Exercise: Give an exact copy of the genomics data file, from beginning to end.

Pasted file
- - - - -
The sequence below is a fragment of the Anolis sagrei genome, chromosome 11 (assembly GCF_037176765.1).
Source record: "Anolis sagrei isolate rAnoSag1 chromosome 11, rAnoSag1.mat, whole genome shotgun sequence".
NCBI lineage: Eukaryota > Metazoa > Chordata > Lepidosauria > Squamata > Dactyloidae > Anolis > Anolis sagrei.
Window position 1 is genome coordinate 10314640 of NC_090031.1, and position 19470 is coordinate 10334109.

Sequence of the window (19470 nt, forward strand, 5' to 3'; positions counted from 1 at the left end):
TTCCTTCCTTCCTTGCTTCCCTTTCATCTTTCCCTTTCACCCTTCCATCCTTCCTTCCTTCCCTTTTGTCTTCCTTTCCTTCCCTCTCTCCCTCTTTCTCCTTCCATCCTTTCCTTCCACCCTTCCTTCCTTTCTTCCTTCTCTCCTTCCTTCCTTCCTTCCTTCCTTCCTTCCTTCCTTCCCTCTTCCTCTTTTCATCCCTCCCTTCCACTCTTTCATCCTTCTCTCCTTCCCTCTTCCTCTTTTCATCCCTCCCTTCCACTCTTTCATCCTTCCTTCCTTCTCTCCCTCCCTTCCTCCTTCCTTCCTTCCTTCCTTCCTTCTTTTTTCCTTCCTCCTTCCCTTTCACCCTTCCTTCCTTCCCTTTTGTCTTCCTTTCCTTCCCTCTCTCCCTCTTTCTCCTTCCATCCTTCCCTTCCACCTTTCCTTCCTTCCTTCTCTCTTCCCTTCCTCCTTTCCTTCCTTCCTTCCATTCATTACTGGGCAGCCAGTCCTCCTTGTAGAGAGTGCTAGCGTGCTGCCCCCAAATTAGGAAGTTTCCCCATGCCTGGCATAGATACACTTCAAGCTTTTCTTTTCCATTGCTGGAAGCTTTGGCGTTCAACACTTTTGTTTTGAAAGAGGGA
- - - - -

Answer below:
The sequence below is a fragment of the Anolis sagrei genome, chromosome 11 (assembly GCF_037176765.1).
Source record: "Anolis sagrei isolate rAnoSag1 chromosome 11, rAnoSag1.mat, whole genome shotgun sequence".
NCBI lineage: Eukaryota > Metazoa > Chordata > Lepidosauria > Squamata > Dactyloidae > Anolis > Anolis sagrei.
Window position 1 is genome coordinate 10314640 of NC_090031.1, and position 19470 is coordinate 10334109.

Sequence of the window (19470 nt, forward strand, 5' to 3'; positions counted from 1 at the left end):
TTCCTTCCTTCCTTGCTTCCCTTTCATCTTTCCCTTTCACCCTTCCATCCTTCCTTCCTTCCCTTTTGTCTTCCTTTCCTTCCCTCTCTCCCTCTTTCTCCTTCCATCCTTTCCTTCCACCCTTCCTTCCTTTCTTCCTTCTCTCCTTCCTTCCTTCCTTCCTTCCTTCCTTCCTTCCTTCCCTCTTCCTCTTTTCATCCCTCCCTTCCACTCTTTCATCCTTCTCTCCTTCCCTCTTCCTCTTTTCATCCCTCCCTTCCACTCTTTCATCCTTCCTTCCTTCTCTCCCTCCCTTCCTCCTTCCTTCCTTCCTTCCTTCCTTCTTTTTTCCTTCCTCCTTCCCTTTCACCCTTCCTTCCTTCCCTTTTGTCTTCCTTTCCTTCCCTCTCTCCCTCTTTCTCCTTCCATCCTTCCCTTCCACCTTTCCTTCCTTCCTTCTCTCTTCCCTTCCTCCTTTCCTTCCTTCCTTCCATTCATTACTGGGCAGCCAGTCCTCCTTGTAGAGAGTGCTAGCGTGCTGCCCCCAAATTAGGAAGTTTCCCCATGCCTGGCATAGATACACTTCAAGCTTTTCTTTTCCATTGCTGGAAGCTTTGGCGTTCAACACTTTTGTTTTGAAAGAGGGA